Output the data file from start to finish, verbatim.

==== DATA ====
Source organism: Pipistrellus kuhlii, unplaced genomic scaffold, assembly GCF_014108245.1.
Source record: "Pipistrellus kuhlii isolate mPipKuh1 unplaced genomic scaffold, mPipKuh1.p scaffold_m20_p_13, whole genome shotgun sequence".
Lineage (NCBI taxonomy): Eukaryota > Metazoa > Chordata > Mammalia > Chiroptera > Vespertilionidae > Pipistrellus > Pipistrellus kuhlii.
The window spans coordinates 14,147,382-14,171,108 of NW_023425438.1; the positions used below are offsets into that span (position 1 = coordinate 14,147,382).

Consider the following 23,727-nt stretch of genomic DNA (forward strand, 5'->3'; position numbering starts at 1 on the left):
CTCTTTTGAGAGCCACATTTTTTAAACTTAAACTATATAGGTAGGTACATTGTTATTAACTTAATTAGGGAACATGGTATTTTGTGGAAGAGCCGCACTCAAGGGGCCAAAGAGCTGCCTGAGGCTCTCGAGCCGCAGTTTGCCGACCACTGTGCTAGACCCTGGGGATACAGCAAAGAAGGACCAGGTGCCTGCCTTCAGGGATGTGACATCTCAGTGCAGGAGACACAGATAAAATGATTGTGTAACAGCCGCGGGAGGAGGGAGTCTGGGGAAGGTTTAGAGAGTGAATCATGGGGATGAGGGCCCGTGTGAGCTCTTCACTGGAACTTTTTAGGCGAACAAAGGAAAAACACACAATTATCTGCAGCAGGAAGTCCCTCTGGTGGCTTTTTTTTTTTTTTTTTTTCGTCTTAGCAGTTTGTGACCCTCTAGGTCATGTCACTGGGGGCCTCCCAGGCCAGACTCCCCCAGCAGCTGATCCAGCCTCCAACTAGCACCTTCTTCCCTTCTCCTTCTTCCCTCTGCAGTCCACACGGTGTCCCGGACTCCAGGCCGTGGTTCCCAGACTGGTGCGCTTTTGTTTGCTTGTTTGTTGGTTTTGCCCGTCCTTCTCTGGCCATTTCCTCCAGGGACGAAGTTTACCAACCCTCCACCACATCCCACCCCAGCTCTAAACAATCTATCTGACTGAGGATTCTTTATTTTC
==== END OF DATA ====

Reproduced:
Source organism: Pipistrellus kuhlii, unplaced genomic scaffold, assembly GCF_014108245.1.
Source record: "Pipistrellus kuhlii isolate mPipKuh1 unplaced genomic scaffold, mPipKuh1.p scaffold_m20_p_13, whole genome shotgun sequence".
Lineage (NCBI taxonomy): Eukaryota > Metazoa > Chordata > Mammalia > Chiroptera > Vespertilionidae > Pipistrellus > Pipistrellus kuhlii.
The window spans coordinates 14,147,382-14,171,108 of NW_023425438.1; the positions used below are offsets into that span (position 1 = coordinate 14,147,382).

Consider the following 23,727-nt stretch of genomic DNA (forward strand, 5'->3'; position numbering starts at 1 on the left):
CTCTTTTGAGAGCCACATTTTTTAAACTTAAACTATATAGGTAGGTACATTGTTATTAACTTAATTAGGGAACATGGTATTTTGTGGAAGAGCCGCACTCAAGGGGCCAAAGAGCTGCCTGAGGCTCTCGAGCCGCAGTTTGCCGACCACTGTGCTAGACCCTGGGGATACAGCAAAGAAGGACCAGGTGCCTGCCTTCAGGGATGTGACATCTCAGTGCAGGAGACACAGATAAAATGATTGTGTAACAGCCGCGGGAGGAGGGAGTCTGGGGAAGGTTTAGAGAGTGAATCATGGGGATGAGGGCCCGTGTGAGCTCTTCACTGGAACTTTTTAGGCGAACAAAGGAAAAACACACAATTATCTGCAGCAGGAAGTCCCTCTGGTGGCTTTTTTTTTTTTTTTTTTTCGTCTTAGCAGTTTGTGACCCTCTAGGTCATGTCACTGGGGGCCTCCCAGGCCAGACTCCCCCAGCAGCTGATCCAGCCTCCAACTAGCACCTTCTTCCCTTCTCCTTCTTCCCTCTGCAGTCCACACGGTGTCCCGGACTCCAGGCCGTGGTTCCCAGACTGGTGCGCTTTTGTTTGCTTGTTTGTTGGTTTTGCCCGTCCTTCTCTGGCCATTTCCTCCAGGGACGAAGTTTACCAACCCTCCACCACATCCCACCCCAGCTCTAAACAATCTATCTGACTGAGGATTCTTTATTTTC